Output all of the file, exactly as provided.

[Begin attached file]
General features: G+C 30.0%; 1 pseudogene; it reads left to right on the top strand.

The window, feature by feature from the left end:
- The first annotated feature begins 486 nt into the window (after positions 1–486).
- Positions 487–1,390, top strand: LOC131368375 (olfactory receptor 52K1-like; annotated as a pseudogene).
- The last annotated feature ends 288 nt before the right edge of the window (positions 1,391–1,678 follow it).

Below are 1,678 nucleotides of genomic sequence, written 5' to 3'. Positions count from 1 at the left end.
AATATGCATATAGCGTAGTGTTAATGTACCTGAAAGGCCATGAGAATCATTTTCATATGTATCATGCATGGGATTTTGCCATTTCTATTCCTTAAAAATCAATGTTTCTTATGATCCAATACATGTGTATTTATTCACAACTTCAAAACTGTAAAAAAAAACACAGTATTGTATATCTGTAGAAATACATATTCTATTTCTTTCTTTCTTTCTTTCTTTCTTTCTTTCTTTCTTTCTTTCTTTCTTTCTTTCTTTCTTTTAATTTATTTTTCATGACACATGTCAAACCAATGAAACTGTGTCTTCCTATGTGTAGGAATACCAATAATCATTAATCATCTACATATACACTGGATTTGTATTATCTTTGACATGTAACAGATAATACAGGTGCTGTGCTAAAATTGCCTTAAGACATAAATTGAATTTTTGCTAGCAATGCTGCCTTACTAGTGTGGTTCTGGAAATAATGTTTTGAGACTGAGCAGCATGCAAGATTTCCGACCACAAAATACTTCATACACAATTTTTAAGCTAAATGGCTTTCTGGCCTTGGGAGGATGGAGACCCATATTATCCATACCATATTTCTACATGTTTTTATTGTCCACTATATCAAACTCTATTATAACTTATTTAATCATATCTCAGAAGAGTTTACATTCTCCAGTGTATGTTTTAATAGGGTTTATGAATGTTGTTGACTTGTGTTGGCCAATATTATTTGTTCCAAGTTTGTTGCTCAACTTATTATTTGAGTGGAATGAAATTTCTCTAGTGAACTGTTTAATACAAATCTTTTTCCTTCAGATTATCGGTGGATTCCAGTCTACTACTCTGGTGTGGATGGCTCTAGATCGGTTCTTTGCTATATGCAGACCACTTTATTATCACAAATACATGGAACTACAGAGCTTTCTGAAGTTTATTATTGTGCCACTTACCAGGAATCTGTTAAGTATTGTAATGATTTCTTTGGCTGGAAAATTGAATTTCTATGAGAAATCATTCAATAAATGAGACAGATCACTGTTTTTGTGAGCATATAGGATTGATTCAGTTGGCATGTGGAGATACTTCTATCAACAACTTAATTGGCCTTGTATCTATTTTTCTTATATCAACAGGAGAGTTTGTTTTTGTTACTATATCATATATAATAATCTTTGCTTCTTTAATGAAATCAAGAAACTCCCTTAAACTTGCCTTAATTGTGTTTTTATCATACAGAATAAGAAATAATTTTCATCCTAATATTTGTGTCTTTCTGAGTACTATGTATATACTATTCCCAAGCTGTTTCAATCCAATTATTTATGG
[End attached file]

General features: G+C 30.0%; 1 pseudogene; it reads left to right on the top strand.

The window, feature by feature from the left end:
- The first annotated feature begins 486 nt into the window (after positions 1–486).
- Positions 487–1,390, top strand: LOC131368375 (olfactory receptor 52K1-like; annotated as a pseudogene).
- The last annotated feature ends 288 nt before the right edge of the window (positions 1,391–1,678 follow it).

Below are 1,678 nucleotides of genomic sequence, written 5' to 3'. Positions count from 1 at the left end.
AATATGCATATAGCGTAGTGTTAATGTACCTGAAAGGCCATGAGAATCATTTTCATATGTATCATGCATGGGATTTTGCCATTTCTATTCCTTAAAAATCAATGTTTCTTATGATCCAATACATGTGTATTTATTCACAACTTCAAAACTGTAAAAAAAAACACAGTATTGTATATCTGTAGAAATACATATTCTATTTCTTTCTTTCTTTCTTTCTTTCTTTCTTTCTTTCTTTCTTTCTTTCTTTCTTTCTTTCTTTTAATTTATTTTTCATGACACATGTCAAACCAATGAAACTGTGTCTTCCTATGTGTAGGAATACCAATAATCATTAATCATCTACATATACACTGGATTTGTATTATCTTTGACATGTAACAGATAATACAGGTGCTGTGCTAAAATTGCCTTAAGACATAAATTGAATTTTTGCTAGCAATGCTGCCTTACTAGTGTGGTTCTGGAAATAATGTTTTGAGACTGAGCAGCATGCAAGATTTCCGACCACAAAATACTTCATACACAATTTTTAAGCTAAATGGCTTTCTGGCCTTGGGAGGATGGAGACCCATATTATCCATACCATATTTCTACATGTTTTTATTGTCCACTATATCAAACTCTATTATAACTTATTTAATCATATCTCAGAAGAGTTTACATTCTCCAGTGTATGTTTTAATAGGGTTTATGAATGTTGTTGACTTGTGTTGGCCAATATTATTTGTTCCAAGTTTGTTGCTCAACTTATTATTTGAGTGGAATGAAATTTCTCTAGTGAACTGTTTAATACAAATCTTTTTCCTTCAGATTATCGGTGGATTCCAGTCTACTACTCTGGTGTGGATGGCTCTAGATCGGTTCTTTGCTATATGCAGACCACTTTATTATCACAAATACATGGAACTACAGAGCTTTCTGAAGTTTATTATTGTGCCACTTACCAGGAATCTGTTAAGTATTGTAATGATTTCTTTGGCTGGAAAATTGAATTTCTATGAGAAATCATTCAATAAATGAGACAGATCACTGTTTTTGTGAGCATATAGGATTGATTCAGTTGGCATGTGGAGATACTTCTATCAACAACTTAATTGGCCTTGTATCTATTTTTCTTATATCAACAGGAGAGTTTGTTTTTGTTACTATATCATATATAATAATCTTTGCTTCTTTAATGAAATCAAGAAACTCCCTTAAACTTGCCTTAATTGTGTTTTTATCATACAGAATAAGAAATAATTTTCATCCTAATATTTGTGTCTTTCTGAGTACTATGTATATACTATTCCCAAGCTGTTTCAATCCAATTATTTATGG